What People are Reading
- What a very sad and shocking
2 years 4 days ago
- Smart Meters
2 years 3 weeks ago
- 100 year old house burns
2 years 3 weeks ago
- Column 2-10 re Treason
2 years 12 weeks ago
- Radical Difference
2 years 13 weeks ago
- This activity is such a
2 years 21 weeks ago
- Okay Great we got a sign!
2 years 21 weeks ago
- Hate Crime a Sad Moment Indeed
2 years 23 weeks ago
More in Crime
Not-so-good old days
This week's offering is a bit of a mini mystery — the end of the story might have been run before the start. Readers are invited to try to figure out how that came to be. The first item in the old Oxford Democrat ran on March 18, 1845:
Robbery of a Graveyard — There is much excitement in Frankfort and Monroe, growing out of the robbery of a grave yard in the latter place, of the corpse of a Mrs. Brooks, which had been found in the back office occupied by Dr. Tewksbury of Frankfort, who has been arrested with his student, Tibet's. The husband of Mrs. Brooks was deeply affected at the sight of the corpse of his wife, upon which the work of dissection had been commenced. After a while he became frantic, and greatly enraged. Indeed all Frankfort and Monroe are in a state of the most intense excitement, at the development of this outrageous and sacrilegious desecration of the grave. The parties arrested were to have a justice trial this morning in Monroe. The legal investigation we alluded to in the above paragraph, resulted in the acquittal of Dr. Tewksbury, of Frankfort. His student Tibet's, was bound over in the sum of five hundred dollars. — Bangor Mercury
The second ran on May 13, of that year:
A Thrilling Scene. In Frankfort, on the banks of the Penobscot in Maine, a gentleman lost his wife by death. Three days after her interment he had some business with a young physician of that town. Calling at his house he was informed that the doctor had gone out but would soon return, he concluded to wait, and to pass the time more agreeably as he thought, went into the young physician's studio. There he found a student with a scalpel in his hand in the act of dissecting a dead body. He started back at first view as people generally do when suddenly coming into the presence of the dead. Recovering from his surprise, he stepped towards the corpse which the student was cutting, and horror of horrors, found the dead body to be that of his wife, buried three days before. His feelings may be imagined, but cannot be described. The husband immediately pressed for legal measures against both student and doctor. They were examined and bound over to answer for the crime of carrying away and dissecting dead bodies.
In the first account, the doctor was acquitted and the assistant was found guilty but the second, which ran about two months later, mentions that both were arrested, not mentioning the outcome of the trial. Also, the second story doesn't name the accused or the victim, but the first one did. Did the editor simply forget the first story when he ran the second? Even for those days it was unusual enough a tale to not be forgotten. Or, did the editor need to fill space and recast the original? That seems far-fetched, too, even though journalistic practices then were more free and easy than today. Perhaps there were other reasons for the gaffe, but it is a curiosity.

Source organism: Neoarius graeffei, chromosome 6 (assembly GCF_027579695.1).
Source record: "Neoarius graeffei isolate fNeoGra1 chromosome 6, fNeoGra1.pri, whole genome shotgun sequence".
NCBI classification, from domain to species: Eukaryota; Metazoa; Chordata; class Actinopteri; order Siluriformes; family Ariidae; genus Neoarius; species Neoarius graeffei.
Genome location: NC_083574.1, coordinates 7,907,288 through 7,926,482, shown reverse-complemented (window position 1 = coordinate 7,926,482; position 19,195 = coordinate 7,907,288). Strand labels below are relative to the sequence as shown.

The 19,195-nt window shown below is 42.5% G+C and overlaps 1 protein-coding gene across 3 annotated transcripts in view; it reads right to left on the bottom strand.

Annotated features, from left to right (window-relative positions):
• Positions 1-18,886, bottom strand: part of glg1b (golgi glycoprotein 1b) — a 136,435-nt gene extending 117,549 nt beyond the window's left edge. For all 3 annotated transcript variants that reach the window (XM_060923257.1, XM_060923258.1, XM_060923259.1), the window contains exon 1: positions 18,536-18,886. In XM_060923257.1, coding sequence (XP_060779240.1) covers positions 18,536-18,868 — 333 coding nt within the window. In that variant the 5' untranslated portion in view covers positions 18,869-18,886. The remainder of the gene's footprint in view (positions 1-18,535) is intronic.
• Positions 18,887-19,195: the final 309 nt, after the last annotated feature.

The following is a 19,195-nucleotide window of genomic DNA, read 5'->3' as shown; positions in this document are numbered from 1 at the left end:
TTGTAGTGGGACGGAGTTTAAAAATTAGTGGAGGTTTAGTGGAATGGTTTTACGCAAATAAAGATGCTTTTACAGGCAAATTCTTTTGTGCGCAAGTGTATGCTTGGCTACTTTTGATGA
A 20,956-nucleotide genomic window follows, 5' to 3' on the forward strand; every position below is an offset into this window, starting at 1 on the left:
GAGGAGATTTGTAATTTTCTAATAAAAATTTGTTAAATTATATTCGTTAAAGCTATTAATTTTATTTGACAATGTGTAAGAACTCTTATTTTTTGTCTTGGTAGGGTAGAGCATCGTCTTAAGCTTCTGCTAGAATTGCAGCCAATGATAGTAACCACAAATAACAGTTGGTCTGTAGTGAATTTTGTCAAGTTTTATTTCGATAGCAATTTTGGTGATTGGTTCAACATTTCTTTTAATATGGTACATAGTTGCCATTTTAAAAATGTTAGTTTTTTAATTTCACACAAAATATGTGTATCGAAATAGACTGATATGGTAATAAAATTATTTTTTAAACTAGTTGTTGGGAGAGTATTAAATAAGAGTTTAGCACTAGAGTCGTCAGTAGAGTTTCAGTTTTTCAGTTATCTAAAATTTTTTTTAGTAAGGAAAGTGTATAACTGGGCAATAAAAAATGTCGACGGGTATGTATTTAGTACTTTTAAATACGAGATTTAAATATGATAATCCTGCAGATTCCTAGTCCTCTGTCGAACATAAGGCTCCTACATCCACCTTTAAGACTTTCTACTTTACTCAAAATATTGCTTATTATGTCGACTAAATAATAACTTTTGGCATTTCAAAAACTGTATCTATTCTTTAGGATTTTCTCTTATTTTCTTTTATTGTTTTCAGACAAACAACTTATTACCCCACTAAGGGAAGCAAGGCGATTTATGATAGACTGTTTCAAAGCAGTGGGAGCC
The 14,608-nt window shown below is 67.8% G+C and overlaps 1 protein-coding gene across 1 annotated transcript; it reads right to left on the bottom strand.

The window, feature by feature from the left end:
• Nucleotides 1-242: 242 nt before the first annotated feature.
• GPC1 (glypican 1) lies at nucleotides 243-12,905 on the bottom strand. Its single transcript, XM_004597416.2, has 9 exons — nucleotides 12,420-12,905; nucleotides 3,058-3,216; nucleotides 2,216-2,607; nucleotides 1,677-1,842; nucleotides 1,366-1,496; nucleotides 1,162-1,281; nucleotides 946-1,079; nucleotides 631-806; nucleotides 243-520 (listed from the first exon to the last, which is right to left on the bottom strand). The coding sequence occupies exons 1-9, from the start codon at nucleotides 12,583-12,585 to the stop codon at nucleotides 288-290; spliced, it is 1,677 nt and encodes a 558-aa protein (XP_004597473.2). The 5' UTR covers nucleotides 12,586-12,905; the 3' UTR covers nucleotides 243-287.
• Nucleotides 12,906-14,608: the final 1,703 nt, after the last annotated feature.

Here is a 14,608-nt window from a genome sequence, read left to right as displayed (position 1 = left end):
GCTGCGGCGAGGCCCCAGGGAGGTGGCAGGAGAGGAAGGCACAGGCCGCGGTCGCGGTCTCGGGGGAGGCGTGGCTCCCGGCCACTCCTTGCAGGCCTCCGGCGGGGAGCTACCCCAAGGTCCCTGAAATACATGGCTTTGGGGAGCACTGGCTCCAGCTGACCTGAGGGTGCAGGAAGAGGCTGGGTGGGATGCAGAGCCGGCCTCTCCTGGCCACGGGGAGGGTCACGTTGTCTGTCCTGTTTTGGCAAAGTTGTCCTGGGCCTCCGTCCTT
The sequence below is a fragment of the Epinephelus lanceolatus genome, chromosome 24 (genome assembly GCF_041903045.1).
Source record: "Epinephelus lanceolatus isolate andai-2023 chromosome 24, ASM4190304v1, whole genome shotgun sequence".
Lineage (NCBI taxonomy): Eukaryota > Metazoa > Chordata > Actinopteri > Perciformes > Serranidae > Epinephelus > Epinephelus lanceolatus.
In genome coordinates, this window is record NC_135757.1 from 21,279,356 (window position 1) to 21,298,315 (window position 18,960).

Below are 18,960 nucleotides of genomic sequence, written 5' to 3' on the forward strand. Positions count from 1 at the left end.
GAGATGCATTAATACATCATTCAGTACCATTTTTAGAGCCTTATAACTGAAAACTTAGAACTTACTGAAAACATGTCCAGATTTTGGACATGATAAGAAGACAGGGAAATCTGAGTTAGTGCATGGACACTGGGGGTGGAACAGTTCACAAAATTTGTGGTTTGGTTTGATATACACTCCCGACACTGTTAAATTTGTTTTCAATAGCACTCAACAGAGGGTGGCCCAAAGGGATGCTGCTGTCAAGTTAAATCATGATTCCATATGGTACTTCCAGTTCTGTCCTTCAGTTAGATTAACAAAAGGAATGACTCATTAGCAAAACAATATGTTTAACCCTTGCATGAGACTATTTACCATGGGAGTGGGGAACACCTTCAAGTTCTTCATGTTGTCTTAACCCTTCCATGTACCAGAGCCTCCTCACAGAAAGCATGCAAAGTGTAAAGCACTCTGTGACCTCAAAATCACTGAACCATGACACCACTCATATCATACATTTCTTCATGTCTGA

By the way, most readers are no doubt aware that in the mid-nineteenth century, legally authorized autopsies were not routine and medical students as well as physicians doing research were often forced to - ahem - "disinter" recently deceased individuals or, in cahoots with an undertaker, play a shell game with coffins to obtain "subjects" for study. Medical schools were not yet really operating nor considered necessary in those days. Would-be physicians basically apprenticed themselves to a practicing doctor and when both agreed the younger man (no one ever heard of a female physician) was ready to go it alone, he set himself up in practice — usually no degree, examination or license was necessary for the student, or the teacher, for that matter. That would have been "government interference in the private lives of citizens," after all. And, if that happened, next thing you know, the "gummint" would interfered even more with people's rights, like to put a ban on slavery or insist every citizen should be able to vote — who knows where that would end?
We'll close this week with this little item from the paper's March 18, 1845 issue:
Increase of Passengers — The train of cars that arrived Tuesday Evening, had one more passenger , when it reached the Portland Depot, than paid his way. A lady, whose husband has been dead about three months, (and who was hastening home to her father's in the country) has delivered of a fine child, while the cars were going at the rate of thirty miles an hour. Several ladies and the "Major" officiated at the birth, and the affair came off in the Ladies Saloon with propriety and secrecy. Many of the passengers were not in the secret at all. When the cars arrived the lady put the little fellow in her muff and walked away.
As is our custom, we try to exactly reproduce the grammar, spelling, punctuation and style of the original. Commas might appear where least expected and remain absent where we’d expect them if the item was written nowadays. On the other hand, consistency was not considered of utmost importance, so variations of a spelling might appear within one story. In addition, some words were abbreviated differently than today.
Where brief explanations of terms are considered necessary, they are presented in brackets  within the quote. Otherwise, explanations appear at the beginning or at the conclusion, without quotes. Parenthesis () used in a quoted passage appeared in the original.